There was concern that those schools that had opted out of a local authority catering contract and/or which and ran the catering themselves were not making the nutritional standards a priority. "For 80% of schools it will be fine, but the task of carrying out nutritional analysis is not on the agenda of schools who do their own catering," Baker said.

"It is our job at the School Food Trust to bring on board the opted-out schools - otherwise there will be chaos if they do not comply with the standards," Wainwright said. He also pointed out that it was not enough for schools to meet the standards: it was also important that they produced a quality product on a consistent basis. "Quality is a hugely important factor in improving take-up," he said.

Collins believed that a quality service was more likely to exist where local, seasonal and sustainable produce was used. "If they're using local food, the cooks know where the food has come from and it provides an opportunity for pupils to find out more about the origins of the meals they eat," she said.

However, some of the other participants were concerned that it was difficult for school kitchens - especially those that had opted out - to carry out checks on local suppliers. "You know that if you use Brakes or 3663, the quality assurance will be fantastic," Edwards said.

"We're serving 1.4 million meals a year in Ealing, which requires a lot of produce and it is important that we have a guarantee of supplies," Shailes said. "We've spoken to a co-operative of farmers and you would think they would be eager to supply us, but the reality is that they can't supply all 59 schools in the borough on a daily basis, although they may be able to help one or two. Sourcing local supplies is a tough call."

Bowley said that Sodexo used the Department for Environment, Food and Rural Affairs (Defra) definition of local as meaning from within the UK. "The important thing is that we always aim to know where the food is coming from," he said.

For Shire Services in Shropshire, buying local supplies - from within the county - has resulted in a major financial saving. "We have signed up two local fruit and vegetable suppliers on a three-year contract and are saving £70,000 a year, compared with the one national supplier that we previously used," Norton said. "A huge amount of work had to be done on this before we even put the contract out to tender, but it has been worth it as we've ended up with a better-quality product at a lower price."

The participants all agreed with the importance of keeping the school meals service affordable, in order that it remained sustainable. "We must remember that it is a major challenge for low-income families with two or three children to pay for school lunches," Wainwright said.

However, with the current acceleration in food inflation, many school meals providers are feeling the pinch - particularly where the meal price per head has been fixed for the next 12 months. As the average price of a primary school lunch edges closer to £2, there is concern as to whether parents will pay the price.

"As finances get squeezed, we will have to take some harsh decisions in order to balance the books," Shailes said. "We spend £30,000 a year on training our catering staff at Thames Valley University and we may have to start making cuts. The current meal price is £1.90 and there is a sense of nervousness as it moves towards the £2 barrier."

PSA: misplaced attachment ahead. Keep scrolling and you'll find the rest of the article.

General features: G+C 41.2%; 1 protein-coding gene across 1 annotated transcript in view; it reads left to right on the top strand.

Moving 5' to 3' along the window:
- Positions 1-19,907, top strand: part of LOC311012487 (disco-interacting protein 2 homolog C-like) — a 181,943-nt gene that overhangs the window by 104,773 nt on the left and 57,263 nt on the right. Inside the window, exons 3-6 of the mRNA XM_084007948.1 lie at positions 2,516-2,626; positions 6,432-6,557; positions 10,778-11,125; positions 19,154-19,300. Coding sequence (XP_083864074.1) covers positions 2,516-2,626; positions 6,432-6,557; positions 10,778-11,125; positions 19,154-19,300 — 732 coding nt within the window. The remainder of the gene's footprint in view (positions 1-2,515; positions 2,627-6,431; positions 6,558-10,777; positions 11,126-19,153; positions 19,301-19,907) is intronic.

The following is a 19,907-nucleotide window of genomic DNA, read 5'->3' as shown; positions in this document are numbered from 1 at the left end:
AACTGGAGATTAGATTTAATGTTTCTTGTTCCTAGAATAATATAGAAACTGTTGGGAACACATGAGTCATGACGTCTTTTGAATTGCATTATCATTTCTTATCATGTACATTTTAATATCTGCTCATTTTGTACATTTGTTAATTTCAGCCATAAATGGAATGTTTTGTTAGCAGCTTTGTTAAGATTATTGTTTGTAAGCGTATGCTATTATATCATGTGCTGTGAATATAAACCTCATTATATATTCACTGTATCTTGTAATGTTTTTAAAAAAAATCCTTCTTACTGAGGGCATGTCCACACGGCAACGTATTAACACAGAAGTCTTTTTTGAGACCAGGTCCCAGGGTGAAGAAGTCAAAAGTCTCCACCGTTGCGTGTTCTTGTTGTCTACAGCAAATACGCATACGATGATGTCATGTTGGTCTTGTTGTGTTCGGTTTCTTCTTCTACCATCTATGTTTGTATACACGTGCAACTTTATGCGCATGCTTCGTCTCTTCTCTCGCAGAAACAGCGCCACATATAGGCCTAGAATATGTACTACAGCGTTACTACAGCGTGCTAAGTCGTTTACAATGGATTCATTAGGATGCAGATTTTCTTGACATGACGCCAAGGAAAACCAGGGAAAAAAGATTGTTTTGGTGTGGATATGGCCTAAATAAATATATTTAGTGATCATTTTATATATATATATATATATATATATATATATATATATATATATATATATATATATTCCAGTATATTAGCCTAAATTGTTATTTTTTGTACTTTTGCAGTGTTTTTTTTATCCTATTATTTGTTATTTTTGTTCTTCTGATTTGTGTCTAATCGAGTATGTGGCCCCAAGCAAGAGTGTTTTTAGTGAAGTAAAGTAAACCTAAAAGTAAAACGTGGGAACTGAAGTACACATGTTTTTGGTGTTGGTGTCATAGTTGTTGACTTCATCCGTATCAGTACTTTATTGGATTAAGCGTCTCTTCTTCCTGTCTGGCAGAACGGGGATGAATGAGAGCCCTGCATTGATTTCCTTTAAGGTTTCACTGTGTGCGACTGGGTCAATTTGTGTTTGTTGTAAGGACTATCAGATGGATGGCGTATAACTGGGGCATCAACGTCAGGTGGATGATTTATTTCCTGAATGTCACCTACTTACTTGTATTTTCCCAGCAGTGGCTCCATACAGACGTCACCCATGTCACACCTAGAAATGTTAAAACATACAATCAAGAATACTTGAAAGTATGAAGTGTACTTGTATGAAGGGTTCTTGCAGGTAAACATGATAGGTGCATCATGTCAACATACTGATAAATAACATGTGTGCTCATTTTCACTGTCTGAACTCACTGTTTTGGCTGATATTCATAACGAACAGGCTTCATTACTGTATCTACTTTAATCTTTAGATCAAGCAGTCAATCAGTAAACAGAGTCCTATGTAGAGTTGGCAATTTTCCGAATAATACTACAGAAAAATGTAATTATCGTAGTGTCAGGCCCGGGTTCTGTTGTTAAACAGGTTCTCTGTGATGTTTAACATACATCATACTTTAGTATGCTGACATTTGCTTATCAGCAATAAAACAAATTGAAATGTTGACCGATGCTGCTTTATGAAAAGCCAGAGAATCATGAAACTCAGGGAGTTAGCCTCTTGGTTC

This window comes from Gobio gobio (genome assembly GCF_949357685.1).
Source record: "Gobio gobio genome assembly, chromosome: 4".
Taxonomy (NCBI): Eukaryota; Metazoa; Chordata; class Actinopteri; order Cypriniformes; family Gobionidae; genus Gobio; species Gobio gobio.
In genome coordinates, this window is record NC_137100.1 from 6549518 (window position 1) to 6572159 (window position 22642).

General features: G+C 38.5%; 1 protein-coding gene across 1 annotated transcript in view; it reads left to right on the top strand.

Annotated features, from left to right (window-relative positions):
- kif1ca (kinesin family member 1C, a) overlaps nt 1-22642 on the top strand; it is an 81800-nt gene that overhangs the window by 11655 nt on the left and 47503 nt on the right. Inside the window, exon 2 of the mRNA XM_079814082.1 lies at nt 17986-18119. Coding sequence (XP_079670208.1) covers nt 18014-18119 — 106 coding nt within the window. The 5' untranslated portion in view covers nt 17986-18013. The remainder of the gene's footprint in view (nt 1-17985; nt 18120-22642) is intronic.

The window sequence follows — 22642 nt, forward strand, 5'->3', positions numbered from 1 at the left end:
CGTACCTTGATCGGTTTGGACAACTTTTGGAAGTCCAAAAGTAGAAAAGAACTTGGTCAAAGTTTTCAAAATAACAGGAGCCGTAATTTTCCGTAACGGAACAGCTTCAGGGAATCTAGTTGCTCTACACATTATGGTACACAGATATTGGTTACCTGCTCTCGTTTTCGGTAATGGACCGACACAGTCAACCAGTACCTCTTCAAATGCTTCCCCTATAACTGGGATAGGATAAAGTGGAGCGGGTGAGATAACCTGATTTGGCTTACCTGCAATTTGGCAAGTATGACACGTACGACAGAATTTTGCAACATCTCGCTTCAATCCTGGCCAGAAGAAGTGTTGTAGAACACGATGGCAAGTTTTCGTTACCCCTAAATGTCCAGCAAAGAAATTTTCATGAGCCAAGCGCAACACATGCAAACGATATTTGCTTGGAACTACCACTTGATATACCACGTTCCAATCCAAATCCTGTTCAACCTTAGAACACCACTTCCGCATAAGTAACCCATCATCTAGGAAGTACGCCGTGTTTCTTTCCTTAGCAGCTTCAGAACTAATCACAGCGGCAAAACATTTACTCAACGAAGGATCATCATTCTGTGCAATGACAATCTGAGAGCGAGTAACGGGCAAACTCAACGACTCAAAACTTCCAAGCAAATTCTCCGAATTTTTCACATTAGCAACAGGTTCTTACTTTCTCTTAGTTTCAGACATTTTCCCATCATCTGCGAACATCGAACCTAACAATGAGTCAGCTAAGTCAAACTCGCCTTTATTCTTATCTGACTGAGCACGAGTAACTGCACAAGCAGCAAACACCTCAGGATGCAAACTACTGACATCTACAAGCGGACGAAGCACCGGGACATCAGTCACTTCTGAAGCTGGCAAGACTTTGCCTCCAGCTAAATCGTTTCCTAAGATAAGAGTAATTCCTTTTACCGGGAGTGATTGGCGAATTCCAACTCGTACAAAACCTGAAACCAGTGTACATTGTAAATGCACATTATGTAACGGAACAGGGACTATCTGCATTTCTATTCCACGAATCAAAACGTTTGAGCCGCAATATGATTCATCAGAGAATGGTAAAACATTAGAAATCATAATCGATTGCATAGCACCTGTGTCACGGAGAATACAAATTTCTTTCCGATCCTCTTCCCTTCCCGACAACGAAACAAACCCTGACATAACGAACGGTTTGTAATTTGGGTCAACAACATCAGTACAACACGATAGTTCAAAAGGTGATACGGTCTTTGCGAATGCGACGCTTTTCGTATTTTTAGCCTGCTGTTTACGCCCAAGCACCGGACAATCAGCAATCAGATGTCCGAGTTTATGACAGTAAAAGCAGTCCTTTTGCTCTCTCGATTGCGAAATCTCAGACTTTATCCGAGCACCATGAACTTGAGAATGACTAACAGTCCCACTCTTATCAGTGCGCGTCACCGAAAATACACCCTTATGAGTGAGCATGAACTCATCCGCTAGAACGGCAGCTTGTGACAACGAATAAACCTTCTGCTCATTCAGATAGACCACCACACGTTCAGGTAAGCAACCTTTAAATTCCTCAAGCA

However, McKenna said it was ridiculous to regard £2 as a barrier. "It is fantastic value for a nutritional two-course meal - less than a pint of beer."

Shailes said that Ealing was considering trialling an offer of three meals for the price of two for larger families. "We also offer discounts to those children whose mums work in the kitchen - they are usually pretty good ambassadors for the service."

Wainwright said schools could benefit by offering the same kind of additional value to their product as often provided by many chain restaurant and coffee shop groups - as in buy five coffees and get the sixth one free - while Edwards highlighted the example of schools that offered free breakfasts in a bid to boost lunchtime business.

The discussion concluded with the participants offering suggestions for increasing the number of lunches sold in primary schools.

TIPS FOR INCREASING UPTAKE OF MEALS IN PRIMARY SCHOOLS

Offer free school meals to all new reception children for one week.

  • Allow children to select their meals in advance so that they will not be disappointed when the popular choices run out.
  • Keep up a constant communication with parents and invite them to food-tastings.
  • Consider banning packed lunches - successfully achieved in one Surrey school.
  • Ensure top-quality food is in place - without it there will be a fall in uptake.
  • Gain the support of the head teacher.
  • Push the message that improved learning and decreased obesity levels will result from an increase in uptake.

THE PARTICIPANTS

  • Georgina Ayin, consultant nutritionist, Litmus Partnership
  • Beverley Baker, head of commercial services, Surrey County Council
  • Alan Bowley, operations director, Sodexo Education
  • Joanna Collins, policy and communications manager, Food for Life Partnership, Soil Association
  • Julian Edwards, consultant, GY5
  • Emma Goodman, apetito
  • Bill Graney, manager, Ealing school meals, Harrison Catering Services
  • David Griffiths, apetito
  • Tony McKenna, managing director, Cater Link (part of Wilson Storey Halliday)
  • Janet Norton, general manager, Shire Services, Shropshire County Council
  • David Shailes, schools procurement manager, Ealing Council
  • Chris Wainwright, director of communications, School Food Trust